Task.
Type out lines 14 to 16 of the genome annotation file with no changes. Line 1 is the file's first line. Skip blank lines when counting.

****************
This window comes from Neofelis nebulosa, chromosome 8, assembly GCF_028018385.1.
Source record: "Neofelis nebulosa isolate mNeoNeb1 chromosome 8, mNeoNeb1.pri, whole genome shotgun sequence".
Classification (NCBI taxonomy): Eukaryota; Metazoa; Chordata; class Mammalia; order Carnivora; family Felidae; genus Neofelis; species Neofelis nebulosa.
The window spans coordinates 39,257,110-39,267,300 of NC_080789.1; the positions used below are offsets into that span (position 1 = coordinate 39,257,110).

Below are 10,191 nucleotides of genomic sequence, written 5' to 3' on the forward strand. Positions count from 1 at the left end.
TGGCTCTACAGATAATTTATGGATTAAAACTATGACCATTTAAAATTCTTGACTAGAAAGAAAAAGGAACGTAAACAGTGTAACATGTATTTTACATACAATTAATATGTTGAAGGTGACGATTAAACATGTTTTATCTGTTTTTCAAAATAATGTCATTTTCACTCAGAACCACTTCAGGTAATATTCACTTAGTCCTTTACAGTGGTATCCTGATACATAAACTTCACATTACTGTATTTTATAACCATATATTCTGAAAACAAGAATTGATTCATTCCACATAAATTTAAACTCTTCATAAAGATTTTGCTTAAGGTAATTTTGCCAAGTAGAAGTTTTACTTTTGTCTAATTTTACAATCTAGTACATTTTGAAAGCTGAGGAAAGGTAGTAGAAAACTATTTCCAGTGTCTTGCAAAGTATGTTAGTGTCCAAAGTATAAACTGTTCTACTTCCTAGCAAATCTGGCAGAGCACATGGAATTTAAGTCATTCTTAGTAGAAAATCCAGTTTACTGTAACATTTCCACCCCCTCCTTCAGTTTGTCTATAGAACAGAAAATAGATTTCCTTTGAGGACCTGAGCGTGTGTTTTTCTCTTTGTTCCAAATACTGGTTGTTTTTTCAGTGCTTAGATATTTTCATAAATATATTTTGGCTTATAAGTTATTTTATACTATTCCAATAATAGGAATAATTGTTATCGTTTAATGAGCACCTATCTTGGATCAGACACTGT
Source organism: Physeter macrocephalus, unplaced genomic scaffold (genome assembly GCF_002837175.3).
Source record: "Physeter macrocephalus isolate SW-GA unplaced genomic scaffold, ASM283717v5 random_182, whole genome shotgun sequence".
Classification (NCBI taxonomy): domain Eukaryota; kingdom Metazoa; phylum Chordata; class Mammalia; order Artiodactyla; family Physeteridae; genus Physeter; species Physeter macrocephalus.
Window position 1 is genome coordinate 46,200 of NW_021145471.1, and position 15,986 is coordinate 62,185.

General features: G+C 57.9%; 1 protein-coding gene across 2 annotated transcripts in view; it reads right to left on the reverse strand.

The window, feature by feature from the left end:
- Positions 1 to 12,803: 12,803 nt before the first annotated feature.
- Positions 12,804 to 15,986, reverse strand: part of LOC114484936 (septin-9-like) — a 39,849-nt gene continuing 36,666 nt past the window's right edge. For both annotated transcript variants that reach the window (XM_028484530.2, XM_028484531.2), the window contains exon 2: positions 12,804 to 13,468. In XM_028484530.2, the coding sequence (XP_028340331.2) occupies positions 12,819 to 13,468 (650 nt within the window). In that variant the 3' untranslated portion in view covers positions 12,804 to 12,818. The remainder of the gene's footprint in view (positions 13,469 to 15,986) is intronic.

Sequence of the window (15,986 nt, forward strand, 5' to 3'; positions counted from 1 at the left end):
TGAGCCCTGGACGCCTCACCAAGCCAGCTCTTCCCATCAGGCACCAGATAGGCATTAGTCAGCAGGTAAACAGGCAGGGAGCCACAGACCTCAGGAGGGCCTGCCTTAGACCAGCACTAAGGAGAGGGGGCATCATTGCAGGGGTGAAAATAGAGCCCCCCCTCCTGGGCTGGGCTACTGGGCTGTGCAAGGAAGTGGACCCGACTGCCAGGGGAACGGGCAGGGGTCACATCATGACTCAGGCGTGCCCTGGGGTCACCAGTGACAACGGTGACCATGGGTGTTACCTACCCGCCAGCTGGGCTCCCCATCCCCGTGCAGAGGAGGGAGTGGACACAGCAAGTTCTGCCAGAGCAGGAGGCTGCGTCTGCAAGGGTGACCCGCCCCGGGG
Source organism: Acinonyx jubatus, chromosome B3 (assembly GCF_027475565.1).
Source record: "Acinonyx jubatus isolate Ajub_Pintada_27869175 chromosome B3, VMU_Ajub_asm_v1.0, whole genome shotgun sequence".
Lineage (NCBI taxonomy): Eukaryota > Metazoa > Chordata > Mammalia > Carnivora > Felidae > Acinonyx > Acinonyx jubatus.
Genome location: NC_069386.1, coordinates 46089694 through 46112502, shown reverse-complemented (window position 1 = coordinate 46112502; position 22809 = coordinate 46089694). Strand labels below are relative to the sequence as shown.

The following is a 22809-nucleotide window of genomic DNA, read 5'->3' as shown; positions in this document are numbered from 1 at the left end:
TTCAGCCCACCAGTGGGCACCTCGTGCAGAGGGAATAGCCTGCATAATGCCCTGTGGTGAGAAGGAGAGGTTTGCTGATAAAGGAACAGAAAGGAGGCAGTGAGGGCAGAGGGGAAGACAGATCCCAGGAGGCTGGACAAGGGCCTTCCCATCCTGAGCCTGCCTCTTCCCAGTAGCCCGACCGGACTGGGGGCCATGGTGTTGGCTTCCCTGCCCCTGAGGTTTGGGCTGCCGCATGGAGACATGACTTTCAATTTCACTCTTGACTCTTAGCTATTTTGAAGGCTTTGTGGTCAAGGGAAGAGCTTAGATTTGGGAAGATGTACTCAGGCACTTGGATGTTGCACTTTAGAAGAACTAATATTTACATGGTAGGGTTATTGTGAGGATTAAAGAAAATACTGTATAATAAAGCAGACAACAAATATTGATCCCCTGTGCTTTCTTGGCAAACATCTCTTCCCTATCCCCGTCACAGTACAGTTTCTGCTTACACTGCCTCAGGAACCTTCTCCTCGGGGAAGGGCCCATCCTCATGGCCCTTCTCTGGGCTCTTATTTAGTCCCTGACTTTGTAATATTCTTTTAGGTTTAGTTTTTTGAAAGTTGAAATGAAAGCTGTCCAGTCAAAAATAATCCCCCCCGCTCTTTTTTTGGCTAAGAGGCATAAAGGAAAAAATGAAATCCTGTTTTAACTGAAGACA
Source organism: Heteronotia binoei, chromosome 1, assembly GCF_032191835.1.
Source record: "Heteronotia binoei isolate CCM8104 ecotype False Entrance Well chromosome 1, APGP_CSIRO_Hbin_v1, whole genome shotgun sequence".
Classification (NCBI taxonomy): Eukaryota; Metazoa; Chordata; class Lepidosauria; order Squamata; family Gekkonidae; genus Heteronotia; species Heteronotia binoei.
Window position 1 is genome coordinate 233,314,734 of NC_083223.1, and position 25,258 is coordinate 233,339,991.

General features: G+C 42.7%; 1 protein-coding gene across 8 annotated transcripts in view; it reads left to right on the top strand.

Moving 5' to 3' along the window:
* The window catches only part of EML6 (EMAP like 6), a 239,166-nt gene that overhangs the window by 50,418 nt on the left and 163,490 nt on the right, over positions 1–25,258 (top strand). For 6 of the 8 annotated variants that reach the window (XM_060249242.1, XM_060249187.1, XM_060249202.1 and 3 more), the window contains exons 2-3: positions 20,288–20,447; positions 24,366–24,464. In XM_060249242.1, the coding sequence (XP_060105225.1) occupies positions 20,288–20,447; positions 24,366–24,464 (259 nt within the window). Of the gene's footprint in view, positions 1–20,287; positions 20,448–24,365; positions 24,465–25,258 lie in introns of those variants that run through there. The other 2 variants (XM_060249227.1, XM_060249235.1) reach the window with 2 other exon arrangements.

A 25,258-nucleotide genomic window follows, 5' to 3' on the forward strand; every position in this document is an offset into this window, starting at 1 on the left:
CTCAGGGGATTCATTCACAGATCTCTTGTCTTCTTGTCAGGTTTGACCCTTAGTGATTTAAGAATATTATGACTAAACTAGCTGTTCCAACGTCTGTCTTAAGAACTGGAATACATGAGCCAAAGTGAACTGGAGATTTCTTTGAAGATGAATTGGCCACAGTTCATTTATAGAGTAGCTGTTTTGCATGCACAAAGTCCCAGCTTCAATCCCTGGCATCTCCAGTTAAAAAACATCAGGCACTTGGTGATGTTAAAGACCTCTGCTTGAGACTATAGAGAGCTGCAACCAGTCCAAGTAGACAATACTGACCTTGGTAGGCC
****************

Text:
- Positions 12,804 to 15,986, reverse strand: part of LOC114484936 (septin-9-like) — a 39,849-nt gene continuing 36,666 nt past the window's right edge. For both annotated transcript variants that reach the window (XM_028484530.2, XM_028484531.2), the window contains exon 2: positions 12,804 to 13,468. In XM_028484530.2, the coding sequence (XP_028340331.2) occupies positions 12,819 to 13,468 (650 nt within the window). In that variant the 3' untranslated portion in view covers positions 12,804 to 12,818. The remainder of the gene's footprint in view (positions 13,469 to 15,986) is intronic.

Sequence of the window (15,986 nt, forward strand, 5' to 3'; positions counted from 1 at the left end):
TGAGCCCTGGACGCCTCACCAAGCCAGCTCTTCCCATCAGGCACCAGATAGGCATTAGTCAGCAGGTAAACAGGCAGGGAGCCACAGACCTCAGGAGGGCCTGCCTTAGACCAGCACTAAGGAGAGGGGGCATCATTGCAGGGGTGAAAATAGAGCCCCCCCTCCTGGGCTGGGCTACTGGGCTGTGCAAGGAAGTGGACCCGACTGCCAGGGGAACGGGCAGGGGTCACATCATGACTCAGGCGTGCCCTGGGGTCACCAGTGACAACGGTGACCATGGGTGTTACCTACCCGCCAGCTGGGCTCCCCATCCCCGTGCAGAGGAGGGAGTGGACACAGCAAGTTCTGCCAGAGCAGGAGGCTGCGTCTGCAAGGGTGACCCGCCCCGGGG